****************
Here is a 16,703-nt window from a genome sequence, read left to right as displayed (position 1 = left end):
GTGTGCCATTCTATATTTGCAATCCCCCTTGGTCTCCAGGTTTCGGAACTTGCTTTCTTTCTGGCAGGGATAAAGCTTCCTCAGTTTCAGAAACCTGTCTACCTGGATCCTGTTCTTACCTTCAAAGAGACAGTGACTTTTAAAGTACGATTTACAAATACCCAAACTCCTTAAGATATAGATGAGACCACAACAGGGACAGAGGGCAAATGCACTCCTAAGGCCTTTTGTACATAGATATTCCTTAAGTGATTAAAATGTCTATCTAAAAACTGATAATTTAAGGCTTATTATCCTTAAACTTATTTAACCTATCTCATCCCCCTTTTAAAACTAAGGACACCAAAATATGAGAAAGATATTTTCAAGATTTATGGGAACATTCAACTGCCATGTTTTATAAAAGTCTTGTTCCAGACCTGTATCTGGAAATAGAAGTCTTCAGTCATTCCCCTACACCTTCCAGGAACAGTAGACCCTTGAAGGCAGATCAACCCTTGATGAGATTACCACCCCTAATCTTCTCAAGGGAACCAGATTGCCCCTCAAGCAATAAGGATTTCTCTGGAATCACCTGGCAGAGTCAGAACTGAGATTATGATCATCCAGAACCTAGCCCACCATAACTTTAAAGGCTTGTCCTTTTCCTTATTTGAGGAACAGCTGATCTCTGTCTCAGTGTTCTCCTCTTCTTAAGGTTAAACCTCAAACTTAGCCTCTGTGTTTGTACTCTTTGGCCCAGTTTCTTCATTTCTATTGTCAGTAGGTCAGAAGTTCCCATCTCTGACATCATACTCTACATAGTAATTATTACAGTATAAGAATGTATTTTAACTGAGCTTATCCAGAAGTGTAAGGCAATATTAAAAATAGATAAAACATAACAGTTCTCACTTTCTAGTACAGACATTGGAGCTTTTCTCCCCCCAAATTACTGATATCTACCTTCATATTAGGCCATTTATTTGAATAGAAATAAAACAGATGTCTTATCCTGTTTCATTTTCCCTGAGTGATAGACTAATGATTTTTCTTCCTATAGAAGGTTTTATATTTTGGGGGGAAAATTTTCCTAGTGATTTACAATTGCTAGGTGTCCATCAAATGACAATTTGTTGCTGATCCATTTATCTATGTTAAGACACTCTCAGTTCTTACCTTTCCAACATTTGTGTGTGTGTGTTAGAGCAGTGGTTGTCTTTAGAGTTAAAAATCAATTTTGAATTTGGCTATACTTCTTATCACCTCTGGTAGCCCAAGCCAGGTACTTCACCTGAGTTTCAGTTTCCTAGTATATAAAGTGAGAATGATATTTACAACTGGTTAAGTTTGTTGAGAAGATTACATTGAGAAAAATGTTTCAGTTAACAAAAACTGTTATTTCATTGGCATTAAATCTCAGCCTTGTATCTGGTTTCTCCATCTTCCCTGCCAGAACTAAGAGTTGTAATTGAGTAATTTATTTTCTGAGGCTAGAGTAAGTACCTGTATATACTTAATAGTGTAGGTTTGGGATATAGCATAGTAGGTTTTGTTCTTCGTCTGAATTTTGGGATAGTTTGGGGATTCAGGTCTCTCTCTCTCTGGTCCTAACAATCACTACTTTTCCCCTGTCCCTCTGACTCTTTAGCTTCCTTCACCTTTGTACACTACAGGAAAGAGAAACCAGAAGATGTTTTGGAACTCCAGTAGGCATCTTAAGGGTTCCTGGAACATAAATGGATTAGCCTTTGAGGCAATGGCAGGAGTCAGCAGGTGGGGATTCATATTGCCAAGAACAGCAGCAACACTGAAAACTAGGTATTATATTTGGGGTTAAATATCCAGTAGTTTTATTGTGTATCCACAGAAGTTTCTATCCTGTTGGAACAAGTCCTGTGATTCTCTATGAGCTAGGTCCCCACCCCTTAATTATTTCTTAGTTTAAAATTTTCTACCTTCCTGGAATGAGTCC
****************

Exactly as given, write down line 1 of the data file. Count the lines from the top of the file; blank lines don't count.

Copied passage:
Here is a 16,703-nt window from a genome sequence, read left to right as displayed (position 1 = left end):